Governing Bodies Adding to Tennis’ Problems
Posted on September 18 2018
The 2018 US Open will be remembered largely for its drama rather than the tennis. Though the tournament produced some excellent tennis and deserved winners, it was all overshadowed by three crazy incidents. While the furor around these incidents has bordered on the hysterical, each incident highlights some key problems tennis has, and each can be traced back to the way the governing bodies of tennis are set up.
Coaching, Should it be Legalised?
The Serena Williams meltdown all started with a code violation for coaching. As virtually anyone on the tour (male or female) will admit, coaching from the stands is far from unusual. Although it is against the rules, many coaches give signals to their players, and mostly they get away with it. There is, however, one instance where coaching is permitted, and that is on the women’s (WTA) tour, in none Grand Slam events, where coaches are allowed on court between sets. Here’s where things get complicated, and it can all be traced back to the fact there are too many governing bodies competing for influence in tennis.
No matter whether it’s men or women, a tiny tournament in the middle of nowhere, or a Grand Slam, everyone is playing the same sport, so why do we have different rules? If coaching from the stands is so difficult to stop, why not legalize it? Stop coaches from coming on to the courts between sets in WTA events, and have a uniform set of rules for everyone. The more the women’s and men’s tours’ rules differ, the more difficult it is for umpires to treat men and women equally.
Fighting Governing Bodies
This is not just an ATP vs WTA issue either. Throw in the ITF and all of the Grand Slam tennis federations, and you have an awful lot of parties trying to exert influence on tennis. This infighting between the governing bodies was highlighted during the Alize Cornet shirt changing incident. The USTA, who are in charge of the US Open, said that while “all players can change their shirts when sitting in the player chair” players are not supposed to change their outfits between points. This was quickly followed by a WTA tweet stating, “the code violation that the USTA handed to Alize Cornet during her first round match at the US Open was unfair and it was not based on a WTA rule, as the WTA has no rule against a change of attire on court… this code violation came under the Grand Slam rules.” It seems not only can tennis’ governing bodies not agree, but they’re also quick to throw each other under the bus.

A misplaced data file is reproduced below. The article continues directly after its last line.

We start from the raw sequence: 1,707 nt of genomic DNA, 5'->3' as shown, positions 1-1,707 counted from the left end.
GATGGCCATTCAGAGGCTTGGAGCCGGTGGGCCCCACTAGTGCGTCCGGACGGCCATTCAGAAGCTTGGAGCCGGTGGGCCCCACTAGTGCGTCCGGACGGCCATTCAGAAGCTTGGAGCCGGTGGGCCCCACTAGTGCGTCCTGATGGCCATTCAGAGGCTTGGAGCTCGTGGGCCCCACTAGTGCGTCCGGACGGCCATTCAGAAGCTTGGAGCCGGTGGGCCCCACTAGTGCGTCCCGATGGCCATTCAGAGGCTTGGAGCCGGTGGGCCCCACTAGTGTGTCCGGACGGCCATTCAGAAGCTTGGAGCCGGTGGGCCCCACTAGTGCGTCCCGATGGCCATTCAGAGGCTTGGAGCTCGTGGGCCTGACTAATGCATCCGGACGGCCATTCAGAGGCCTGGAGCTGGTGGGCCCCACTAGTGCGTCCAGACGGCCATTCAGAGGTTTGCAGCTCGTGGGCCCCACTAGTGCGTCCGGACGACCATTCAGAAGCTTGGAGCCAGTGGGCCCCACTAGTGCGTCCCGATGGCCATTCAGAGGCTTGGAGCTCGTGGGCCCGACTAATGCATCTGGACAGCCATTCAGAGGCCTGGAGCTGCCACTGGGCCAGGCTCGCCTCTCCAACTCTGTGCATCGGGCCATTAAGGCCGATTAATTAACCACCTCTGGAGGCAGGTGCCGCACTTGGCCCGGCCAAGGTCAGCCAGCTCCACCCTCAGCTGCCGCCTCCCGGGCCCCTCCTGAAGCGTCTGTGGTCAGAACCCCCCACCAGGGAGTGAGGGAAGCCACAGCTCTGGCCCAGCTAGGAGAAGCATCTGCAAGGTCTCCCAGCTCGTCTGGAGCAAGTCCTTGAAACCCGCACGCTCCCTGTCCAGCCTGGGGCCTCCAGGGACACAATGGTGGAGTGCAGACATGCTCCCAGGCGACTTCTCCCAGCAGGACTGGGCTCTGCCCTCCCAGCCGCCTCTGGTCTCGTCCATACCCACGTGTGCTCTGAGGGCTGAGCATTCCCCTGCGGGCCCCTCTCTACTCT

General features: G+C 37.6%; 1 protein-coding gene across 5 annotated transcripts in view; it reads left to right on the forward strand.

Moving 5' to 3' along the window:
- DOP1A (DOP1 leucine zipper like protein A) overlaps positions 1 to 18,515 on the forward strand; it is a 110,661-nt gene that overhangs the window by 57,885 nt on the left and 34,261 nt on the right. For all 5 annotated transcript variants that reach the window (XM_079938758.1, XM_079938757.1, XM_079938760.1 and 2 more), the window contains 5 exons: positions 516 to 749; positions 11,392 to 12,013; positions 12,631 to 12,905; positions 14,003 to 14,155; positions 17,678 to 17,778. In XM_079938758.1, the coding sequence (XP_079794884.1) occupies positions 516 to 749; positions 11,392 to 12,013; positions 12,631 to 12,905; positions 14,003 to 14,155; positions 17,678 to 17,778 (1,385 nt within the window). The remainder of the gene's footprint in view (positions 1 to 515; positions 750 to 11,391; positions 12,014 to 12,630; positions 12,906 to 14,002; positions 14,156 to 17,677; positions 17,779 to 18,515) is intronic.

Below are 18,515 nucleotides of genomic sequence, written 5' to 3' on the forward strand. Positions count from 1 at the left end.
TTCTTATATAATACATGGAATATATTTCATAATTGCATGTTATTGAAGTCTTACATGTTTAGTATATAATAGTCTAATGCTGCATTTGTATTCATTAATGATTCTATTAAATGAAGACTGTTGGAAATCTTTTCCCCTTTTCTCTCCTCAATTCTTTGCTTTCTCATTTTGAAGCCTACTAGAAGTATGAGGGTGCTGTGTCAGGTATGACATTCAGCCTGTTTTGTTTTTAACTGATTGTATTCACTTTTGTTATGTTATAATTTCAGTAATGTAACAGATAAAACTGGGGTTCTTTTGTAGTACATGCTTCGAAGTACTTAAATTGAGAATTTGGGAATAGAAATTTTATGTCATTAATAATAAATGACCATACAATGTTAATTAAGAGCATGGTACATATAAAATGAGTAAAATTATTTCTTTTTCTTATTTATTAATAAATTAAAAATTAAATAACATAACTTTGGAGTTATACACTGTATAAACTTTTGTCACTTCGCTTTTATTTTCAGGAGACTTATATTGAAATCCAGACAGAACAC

Fractured Governance Gives Stars Too Much Power
The 3rd incident to hit the headlines at the US Open was the rather bizarre incident between Nick Kyrgios and umpire Mohamed Lahgani. As Kyrgios put in a less than stellar effort against Pierre- Hugues Herbert, the umpire seemingly gave Kyrgios a pep talk, and Kyrgios turned things around to win. Finding any reasoning for this one is a little difficult, but it fits with the way the tennis authorities go to great lengths to protect their star players. While the governing bodies of tennis are split, it creates a vacuum of power, which players can take advantage of. Each body is so desperate to ensure their tournaments are a success that they are overly reliant on their biggest stars turning up and putting on a good show. The more desperate they are, the more their stars can get away with.
Some of the issues at the US Open may have been blown out of proportion, but they highlight some problems that have existed in tennis for a long time. It is in the interest of tennis for all of the governing bodies to start putting tennis before their own interests. If not these dramas will only persist.